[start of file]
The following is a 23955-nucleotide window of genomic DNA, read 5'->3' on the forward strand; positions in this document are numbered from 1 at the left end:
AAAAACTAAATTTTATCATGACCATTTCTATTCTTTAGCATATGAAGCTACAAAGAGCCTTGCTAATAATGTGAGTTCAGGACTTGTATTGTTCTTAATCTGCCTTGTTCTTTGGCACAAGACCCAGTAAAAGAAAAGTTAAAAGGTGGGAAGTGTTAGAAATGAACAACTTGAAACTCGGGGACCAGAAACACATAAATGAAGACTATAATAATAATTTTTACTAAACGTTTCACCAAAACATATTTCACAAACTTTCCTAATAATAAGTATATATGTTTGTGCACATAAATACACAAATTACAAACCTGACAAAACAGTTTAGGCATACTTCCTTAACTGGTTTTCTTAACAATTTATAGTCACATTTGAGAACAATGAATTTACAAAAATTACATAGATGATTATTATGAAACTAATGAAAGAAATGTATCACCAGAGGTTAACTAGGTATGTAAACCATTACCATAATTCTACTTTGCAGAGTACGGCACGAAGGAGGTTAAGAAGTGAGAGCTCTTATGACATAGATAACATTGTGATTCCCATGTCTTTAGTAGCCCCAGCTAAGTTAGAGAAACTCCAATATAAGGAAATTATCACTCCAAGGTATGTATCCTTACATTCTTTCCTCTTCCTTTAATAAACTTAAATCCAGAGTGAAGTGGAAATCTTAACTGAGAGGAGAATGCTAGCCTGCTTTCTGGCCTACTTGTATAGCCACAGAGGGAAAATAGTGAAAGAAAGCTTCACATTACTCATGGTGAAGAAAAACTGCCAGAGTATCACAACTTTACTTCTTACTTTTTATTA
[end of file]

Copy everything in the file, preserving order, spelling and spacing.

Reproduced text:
The following is a 23955-nucleotide window of genomic DNA, read 5'->3' on the forward strand; positions in this document are numbered from 1 at the left end:
AAAAACTAAATTTTATCATGACCATTTCTATTCTTTAGCATATGAAGCTACAAAGAGCCTTGCTAATAATGTGAGTTCAGGACTTGTATTGTTCTTAATCTGCCTTGTTCTTTGGCACAAGACCCAGTAAAAGAAAAGTTAAAAGGTGGGAAGTGTTAGAAATGAACAACTTGAAACTCGGGGACCAGAAACACATAAATGAAGACTATAATAATAATTTTTACTAAACGTTTCACCAAAACATATTTCACAAACTTTCCTAATAATAAGTATATATGTTTGTGCACATAAATACACAAATTACAAACCTGACAAAACAGTTTAGGCATACTTCCTTAACTGGTTTTCTTAACAATTTATAGTCACATTTGAGAACAATGAATTTACAAAAATTACATAGATGATTATTATGAAACTAATGAAAGAAATGTATCACCAGAGGTTAACTAGGTATGTAAACCATTACCATAATTCTACTTTGCAGAGTACGGCACGAAGGAGGTTAAGAAGTGAGAGCTCTTATGACATAGATAACATTGTGATTCCCATGTCTTTAGTAGCCCCAGCTAAGTTAGAGAAACTCCAATATAAGGAAATTATCACTCCAAGGTATGTATCCTTACATTCTTTCCTCTTCCTTTAATAAACTTAAATCCAGAGTGAAGTGGAAATCTTAACTGAGAGGAGAATGCTAGCCTGCTTTCTGGCCTACTTGTATAGCCACAGAGGGAAAATAGTGAAAGAAAGCTTCACATTACTCATGGTGAAGAAAAACTGCCAGAGTATCACAACTTTACTTCTTACTTTTTATTA